There was one sale this morning where I totally cracked up. The house had a lovely garden and I chatted with the owner for a bit about gardens, since I have a lot to learn about what grows well up here. Another older lady showed up and we were all talking. The lady having the sale had a couple of items she’d ended up not using in a remodel, a sink and vanity top, and a Jacuzzi tub. A guy looking for tools noticed the tub (which had a sort of protective cover on it) and asked what it was, and the older lady popped out with, “It’s a salsa bowl!” I don’t know, just hit me funny. I told her if it was a margarita bowl I’d be coming to her party.

My other fun stop was the rummage sale at the Episcopal Church not far from the house. All the ladies running the sale kept reminding everyone that “everything is half price today, so buy a lot!” I had a sort of vision of all of them lined up, Rockette-style, chanting, “Half price! Half price! Buy, buy, buy!” but they were too busy for me to see if they were up for it. But since things were half priced, I found I was a lot more interested in the rocking chair I’d seen than I was originally. I revisited it with one of the sale ladies, who told me she thought they had really overpriced it to begin with since it needs some work, and between us we got the price down to one I liked. And I really love this chair.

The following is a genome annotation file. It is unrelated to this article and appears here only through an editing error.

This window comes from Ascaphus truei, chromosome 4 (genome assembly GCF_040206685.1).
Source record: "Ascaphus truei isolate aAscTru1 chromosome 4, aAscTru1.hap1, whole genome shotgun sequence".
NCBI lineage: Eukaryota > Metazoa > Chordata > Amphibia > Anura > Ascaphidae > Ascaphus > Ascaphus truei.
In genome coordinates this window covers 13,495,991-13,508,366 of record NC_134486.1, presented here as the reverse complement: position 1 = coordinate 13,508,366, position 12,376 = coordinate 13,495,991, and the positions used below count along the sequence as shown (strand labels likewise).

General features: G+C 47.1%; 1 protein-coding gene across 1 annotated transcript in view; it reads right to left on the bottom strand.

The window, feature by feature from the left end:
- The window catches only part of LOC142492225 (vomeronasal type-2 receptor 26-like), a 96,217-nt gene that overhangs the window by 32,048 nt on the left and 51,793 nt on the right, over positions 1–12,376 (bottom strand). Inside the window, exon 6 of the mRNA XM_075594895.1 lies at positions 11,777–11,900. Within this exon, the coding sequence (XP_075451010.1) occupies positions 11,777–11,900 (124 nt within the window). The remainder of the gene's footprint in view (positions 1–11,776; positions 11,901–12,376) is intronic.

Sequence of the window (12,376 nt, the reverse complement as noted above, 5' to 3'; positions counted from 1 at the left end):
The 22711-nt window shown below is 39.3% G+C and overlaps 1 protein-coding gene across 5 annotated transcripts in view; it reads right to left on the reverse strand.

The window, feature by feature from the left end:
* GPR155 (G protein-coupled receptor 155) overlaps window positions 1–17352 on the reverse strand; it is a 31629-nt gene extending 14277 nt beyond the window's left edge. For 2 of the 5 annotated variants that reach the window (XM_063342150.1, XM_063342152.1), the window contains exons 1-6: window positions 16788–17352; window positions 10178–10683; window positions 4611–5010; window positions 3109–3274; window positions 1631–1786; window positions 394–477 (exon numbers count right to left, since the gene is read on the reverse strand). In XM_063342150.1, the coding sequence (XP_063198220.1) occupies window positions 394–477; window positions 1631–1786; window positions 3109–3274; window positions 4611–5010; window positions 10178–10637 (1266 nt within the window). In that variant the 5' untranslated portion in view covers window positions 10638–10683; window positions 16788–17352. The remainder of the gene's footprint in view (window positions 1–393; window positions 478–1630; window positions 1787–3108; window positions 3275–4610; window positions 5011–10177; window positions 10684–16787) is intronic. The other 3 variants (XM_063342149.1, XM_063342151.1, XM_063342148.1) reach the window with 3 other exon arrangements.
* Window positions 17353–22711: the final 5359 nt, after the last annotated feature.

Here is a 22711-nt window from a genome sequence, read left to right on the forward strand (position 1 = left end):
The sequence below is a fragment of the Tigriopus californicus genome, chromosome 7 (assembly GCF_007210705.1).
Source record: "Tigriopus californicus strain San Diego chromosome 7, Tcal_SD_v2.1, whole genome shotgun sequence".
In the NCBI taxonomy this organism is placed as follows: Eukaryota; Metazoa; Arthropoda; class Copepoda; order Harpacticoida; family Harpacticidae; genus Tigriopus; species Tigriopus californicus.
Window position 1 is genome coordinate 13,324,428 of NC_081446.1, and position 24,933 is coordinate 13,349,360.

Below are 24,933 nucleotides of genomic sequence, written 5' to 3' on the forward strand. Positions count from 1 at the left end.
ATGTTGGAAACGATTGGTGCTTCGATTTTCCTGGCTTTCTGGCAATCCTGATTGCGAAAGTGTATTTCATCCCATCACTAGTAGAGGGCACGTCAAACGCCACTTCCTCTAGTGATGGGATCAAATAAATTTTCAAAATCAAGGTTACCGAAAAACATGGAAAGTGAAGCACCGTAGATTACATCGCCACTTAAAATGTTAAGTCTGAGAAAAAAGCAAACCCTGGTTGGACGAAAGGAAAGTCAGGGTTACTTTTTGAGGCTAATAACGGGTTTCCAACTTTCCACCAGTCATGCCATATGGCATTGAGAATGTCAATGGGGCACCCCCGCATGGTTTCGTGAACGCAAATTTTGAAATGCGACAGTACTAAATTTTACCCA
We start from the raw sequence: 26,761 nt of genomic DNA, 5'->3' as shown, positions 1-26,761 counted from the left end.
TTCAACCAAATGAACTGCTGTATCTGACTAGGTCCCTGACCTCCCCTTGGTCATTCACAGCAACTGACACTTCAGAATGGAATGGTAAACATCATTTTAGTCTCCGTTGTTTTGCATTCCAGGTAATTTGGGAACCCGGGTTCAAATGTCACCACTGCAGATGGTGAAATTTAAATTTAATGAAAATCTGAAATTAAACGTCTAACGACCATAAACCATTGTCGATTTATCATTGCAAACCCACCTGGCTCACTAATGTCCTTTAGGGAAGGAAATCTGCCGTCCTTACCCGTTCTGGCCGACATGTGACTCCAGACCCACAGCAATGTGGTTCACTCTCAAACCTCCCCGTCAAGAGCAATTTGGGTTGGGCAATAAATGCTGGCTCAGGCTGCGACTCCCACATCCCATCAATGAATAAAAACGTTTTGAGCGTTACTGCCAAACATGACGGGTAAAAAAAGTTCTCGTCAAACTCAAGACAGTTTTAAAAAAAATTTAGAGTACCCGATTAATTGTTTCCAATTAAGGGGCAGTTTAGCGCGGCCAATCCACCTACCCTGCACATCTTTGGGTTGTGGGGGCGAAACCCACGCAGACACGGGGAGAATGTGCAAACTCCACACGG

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The shape of the arms, the carving of the runners…

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The cane seat needs to be replaced, but I can order the pre-woven cane stuff.

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I even kind of like the place on the end of the runner where a puppy did some teething.